“Duck and cover!”
Though I am too young to remember this instruction when coined in a British 1964 public information film to tell people what to do in the event of a nuclear explosion, I am surprised how much it has come up in conversation lately. These days, the thought of nuclear war erupting seems more prevalent in the minds of Americans than when I was a kid growing up during the Cold War (a term that has multiple meanings to us Minnesotans!).
A STRIKE FROM THE WEST
What many forget is that the United States has already been struck by intercontinental weapons, though not with anything like the destructiveness of a nuclear warhead. It occurred during 1944 and 1945, when the Japanese launched more than 9,300 fire balloons (“Fu-Go”) with the intention of the jet stream carrying them to the continental United States. Under Major General Sueyoshi Kusaba, the Imperial Japanese Army’s Number Nine Research Laboratory developed the weapons to attack the United States with incendiaries — and if successful, to further the campaign with biological weapons.
Kusaba’s team figured the balloons would cross the ocean by riding a strong current of winter air. The Japanese had discovered this unique meteorological phenomenon flowing over their country at a high altitude and speed (later, this would become known as the “jet stream”).
The researchers developed two types of balloons used in the program of 1944-45. The Japanese used the 30-foot (9-meter) diameter, rubberized silk “Type B” balloons for observing meteorological conditions. The Type B balloons’ flight data determined the likelihood of a second, bomb-carrying type of balloon reaching North America.
These second-type hydrogen balloons could carry loads varying from a 33-lb (15 kg) anti-personnel bomb to a 26-lb (12 kg) incendiary bomb with four 11-lb (5 kg) attached incendiary devices. About 19,000 cu ft (540 m3) of hydrogen was needed to fully inflate each of these balloons.
On November 3, 1944, General Kusaba’s soldiers released the first intercontinental firebombing balloons from the east side of the main Japanese island of Honshū. A Japanese officer recalled the launch, “The figure of the balloon was visible only for several minutes following its release until it faded away as a spot in the blue sky like a daytime star.”
Rather than bombs, a few of the balloons carried radiosonde equipment — battery-powered telemetry instruments. Direction finding stations in Ichinomiya, Chiba; Iwanuma, Miyagi; Misawa, Aomori; and on Sakhalin estimated progress toward the United States.
On November 4, 1944, a United States Navy patrol craft discovered one of the radiosonde balloons floating off San Pedro, Los Angeles. When more balloons were found later in the month in Wyoming and Montana, national and state agencies were placed on heightened alert.
US authorities concluded that the balloons posed the greatest danger by igniting Pacific coastal forest fires. To combat the threat, they organized 2,700 troops including 200 paratroopers of the 555th Parachute Infantry Battalion, members of the Fourth Air Force, Western Defense Command, and Ninth Service Command organized the Firefly Project. Equipped with Stinson L-5 Sentinel and Douglas C-47 Skytrain aircraft, this force was stationed at critical points for use in fire-fighting missions.Over the following weeks, reports of more balloons came in from Oregon, Kansas, Iowa, British Columbia, Saskatchewan, Manitoba, Alberta, the Yukon, Northwest Territories, Washington, Idaho, South Dakota, Nevada. In all, seven fire balloons were turned in to the Army in Nevada, Colorado, Texas, Northern Mexico, Michigan, and even the outskirts of Detroit.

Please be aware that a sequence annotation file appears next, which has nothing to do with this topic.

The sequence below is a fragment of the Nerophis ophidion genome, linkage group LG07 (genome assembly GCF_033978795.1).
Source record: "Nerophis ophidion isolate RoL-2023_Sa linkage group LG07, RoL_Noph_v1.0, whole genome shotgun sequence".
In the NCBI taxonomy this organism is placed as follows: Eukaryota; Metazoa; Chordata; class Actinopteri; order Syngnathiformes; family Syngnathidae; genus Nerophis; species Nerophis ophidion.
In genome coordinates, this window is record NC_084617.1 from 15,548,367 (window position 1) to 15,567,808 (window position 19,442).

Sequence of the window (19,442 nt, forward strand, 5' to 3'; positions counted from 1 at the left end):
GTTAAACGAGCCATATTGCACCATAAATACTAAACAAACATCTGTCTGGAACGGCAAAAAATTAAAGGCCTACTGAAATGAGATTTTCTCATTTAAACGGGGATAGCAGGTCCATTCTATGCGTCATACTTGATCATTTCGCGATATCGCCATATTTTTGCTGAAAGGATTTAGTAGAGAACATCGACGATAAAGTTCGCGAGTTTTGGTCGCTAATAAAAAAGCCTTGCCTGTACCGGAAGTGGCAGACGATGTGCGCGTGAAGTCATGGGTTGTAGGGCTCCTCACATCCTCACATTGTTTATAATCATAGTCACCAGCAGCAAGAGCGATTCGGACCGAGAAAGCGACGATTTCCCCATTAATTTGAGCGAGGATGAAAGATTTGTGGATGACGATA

Over the following weeks, reports of more balloons came in from Oregon, Kansas, Iowa, British Columbia, Saskatchewan, Manitoba, Alberta, the Yukon, Northwest Territories, Washington, Idaho, South Dakota, Nevada. In all, seven fire balloons were turned in to the Army in Nevada, Colorado, Texas, Northern Mexico, Michigan, and even the outskirts of Detroit.
Air Force fighters had attempted to intercept several balloons, but they had little success — the balloons flew very high and surprisingly fast. By the end of the balloon attacks in 1945, the fighters confirmed less than 20 balloons destroyed.
In part, the United States’ censorship of any damage reports led Japanese authorities to conclude that the expensive program had negligible effectiveness. Regardless, the Japanese military had envisioned a greater use for the intercontinental balloon bombs, so the program continued. General Kusaba had intended to use the balloons to carry bio-warfare agents to North America. The Japanese Imperial Army Noborito Institute cultivated anthrax and Pasteurella pestis in addition to 20 tons of cowpox viruse to be delivered by balloon bombs.
As this work progressed, however, Air Force B-29s destroyed two of the three plants producing the hydrogen to inflate the balloons. This major setback coupled with little evidence of the effectiveness of the weapons led to General Kusaba receiving orders to end the project. His balloon squadrons released the final balloon against North America in April 1945 — the last time an intercontinental weapon was launched against the United States.
“INTERCONTINENTAL” ISN’T THAT FAR ANYMORE
At the time, the Japanese balloon attacks on North America were the longest ranged attacks ever conducted in the history of warfare. This record remained unbroken until 1982 during the Falkland Islands War when Royal Air Force Vulcan bombers launched seven extremely long-range ground attacks against Argentine. More recently, drone operations have extended the intercontinental reach of the military in attacks against targets in several African nations, Iraq, Syrian, Afghanistan, and Pakistan.
Preserve the Memories,
John Adams-Graf, Editor
Military Trader and Military Vehicles Magazine